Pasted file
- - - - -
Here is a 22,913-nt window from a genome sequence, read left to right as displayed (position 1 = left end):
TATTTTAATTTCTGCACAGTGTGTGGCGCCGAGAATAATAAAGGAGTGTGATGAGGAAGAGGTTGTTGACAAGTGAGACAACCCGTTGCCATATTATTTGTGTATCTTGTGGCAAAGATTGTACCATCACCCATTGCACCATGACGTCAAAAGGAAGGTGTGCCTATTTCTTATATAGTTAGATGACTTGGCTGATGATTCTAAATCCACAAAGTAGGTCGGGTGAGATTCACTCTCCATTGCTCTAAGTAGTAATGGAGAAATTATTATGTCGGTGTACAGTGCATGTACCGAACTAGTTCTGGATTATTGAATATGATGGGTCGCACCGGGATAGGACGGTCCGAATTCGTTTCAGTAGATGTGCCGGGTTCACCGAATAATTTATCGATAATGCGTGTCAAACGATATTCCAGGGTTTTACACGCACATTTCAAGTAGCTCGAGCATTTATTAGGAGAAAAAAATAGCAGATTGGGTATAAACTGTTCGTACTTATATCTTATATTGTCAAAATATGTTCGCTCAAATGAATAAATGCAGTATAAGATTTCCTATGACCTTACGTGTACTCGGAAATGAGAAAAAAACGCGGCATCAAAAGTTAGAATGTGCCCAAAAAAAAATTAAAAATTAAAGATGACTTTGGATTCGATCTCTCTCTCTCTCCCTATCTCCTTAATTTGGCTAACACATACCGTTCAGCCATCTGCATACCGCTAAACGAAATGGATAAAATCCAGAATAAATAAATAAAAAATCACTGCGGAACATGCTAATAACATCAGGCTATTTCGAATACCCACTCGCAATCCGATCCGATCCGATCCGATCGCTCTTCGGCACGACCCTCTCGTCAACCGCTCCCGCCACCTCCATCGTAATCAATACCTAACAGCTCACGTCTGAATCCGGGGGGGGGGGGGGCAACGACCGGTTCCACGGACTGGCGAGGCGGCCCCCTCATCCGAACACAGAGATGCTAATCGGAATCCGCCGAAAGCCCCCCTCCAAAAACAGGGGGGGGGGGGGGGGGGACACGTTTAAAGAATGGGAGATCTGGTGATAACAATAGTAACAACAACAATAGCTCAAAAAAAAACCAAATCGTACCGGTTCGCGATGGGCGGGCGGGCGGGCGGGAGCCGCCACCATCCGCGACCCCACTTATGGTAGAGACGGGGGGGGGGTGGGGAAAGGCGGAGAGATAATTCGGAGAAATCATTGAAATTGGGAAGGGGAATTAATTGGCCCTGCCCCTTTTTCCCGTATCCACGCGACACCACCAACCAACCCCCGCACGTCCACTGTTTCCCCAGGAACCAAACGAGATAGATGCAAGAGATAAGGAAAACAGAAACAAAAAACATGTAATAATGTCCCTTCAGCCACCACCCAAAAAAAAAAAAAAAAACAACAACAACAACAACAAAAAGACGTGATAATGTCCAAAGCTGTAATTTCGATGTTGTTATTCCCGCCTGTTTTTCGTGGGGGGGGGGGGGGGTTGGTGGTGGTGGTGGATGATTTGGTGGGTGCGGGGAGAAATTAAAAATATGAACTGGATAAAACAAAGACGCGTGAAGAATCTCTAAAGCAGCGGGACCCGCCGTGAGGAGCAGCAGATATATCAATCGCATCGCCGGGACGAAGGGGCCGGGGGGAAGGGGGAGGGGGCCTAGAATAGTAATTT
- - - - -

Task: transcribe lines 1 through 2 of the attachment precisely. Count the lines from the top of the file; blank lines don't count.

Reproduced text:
Here is a 22,913-nt window from a genome sequence, read left to right as displayed (position 1 = left end):
TATTTTAATTTCTGCACAGTGTGTGGCGCCGAGAATAATAAAGGAGTGTGATGAGGAAGAGGTTGTTGACAAGTGAGACAACCCGTTGCCATATTATTTGTGTATCTTGTGGCAAAGATTGTACCATCACCCATTGCACCATGACGTCAAAAGGAAGGTGTGCCTATTTCTTATATAGTTAGATGACTTGGCTGATGATTCTAAATCCACAAAGTAGGTCGGGTGAGATTCACTCTCCATTGCTCTAAGTAGTAATGGAGAAATTATTATGTCGGTGTACAGTGCATGTACCGAACTAGTTCTGGATTATTGAATATGATGGGTCGCACCGGGATAGGACGGTCCGAATTCGTTTCAGTAGATGTGCCGGGTTCACCGAATAATTTATCGATAATGCGTGTCAAACGATATTCCAGGGTTTTACACGCACATTTCAAGTAGCTCGAGCATTTATTAGGAGAAAAAAATAGCAGATTGGGTATAAACTGTTCGTACTTATATCTTATATTGTCAAAATATGTTCGCTCAAATGAATAAATGCAGTATAAGATTTCCTATGACCTTACGTGTACTCGGAAATGAGAAAAAAACGCGGCATCAAAAGTTAGAATGTGCCCAAAAAAAAATTAAAAATTAAAGATGACTTTGGATTCGATCTCTCTCTCTCTCCCTATCTCCTTAATTTGGCTAACACATACCGTTCAGCCATCTGCATACCGCTAAACGAAATGGATAAAATCCAGAATAAATAAATAAAAAATCACTGCGGAACATGCTAATAACATCAGGCTATTTCGAATACCCACTCGCAATCCGATCCGATCCGATCCGATCGCTCTTCGGCACGACCCTCTCGTCAACCGCTCCCGCCACCTCCATCGTAATCAATACCTAACAGCTCACGTCTGAATCCGGGGGGGGGGGGGGCAACGACCGGTTCCACGGACTGGCGAGGCGGCCCCCTCATCCGAACACAGAGATGCTAATCGGAATCCGCCGAAAGCCCCCCTCCAAAAACAGGGGGGGGGGGGGGGGGGACACGTTTAAAGAATGGGAGATCTGGTGATAACAATAGTAACAACAACAATAGCTCAAAAAAAAACCAAATCGTACCGGTTCGCGATGGGCGGGCGGGCGGGCGGGAGCCGCCACCATCCGCGACCCCACTTATGGTAGAGACGGGGGGGGGGTGGGGAAAGGCGGAGAGATAATTCGGAGAAATCATTGAAATTGGGAAGGGGAATTAATTGGCCCTGCCCCTTTTTCCCGTATCCACGCGACACCACCAACCAACCCCCGCACGTCCACTGTTTCCCCAGGAACCAAACGAGATAGATGCAAGAGATAAGGAAAACAGAAACAAAAAACATGTAATAATGTCCCTTCAGCCACCACCCAAAAAAAAAAAAAAAAACAACAACAACAACAACAAAAAGACGTGATAATGTCCAAAGCTGTAATTTCGATGTTGTTATTCCCGCCTGTTTTTCGTGGGGGGGGGGGGGGGTTGGTGGTGGTGGTGGATGATTTGGTGGGTGCGGGGAGAAATTAAAAATATGAACTGGATAAAACAAAGACGCGTGAAGAATCTCTAAAGCAGCGGGACCCGCCGTGAGGAGCAGCAGATATATCAATCGCATCGCCGGGACGAAGGGGCCGGGGGGAAGGGGGAGGGGGCCTAGAATAGTAATTT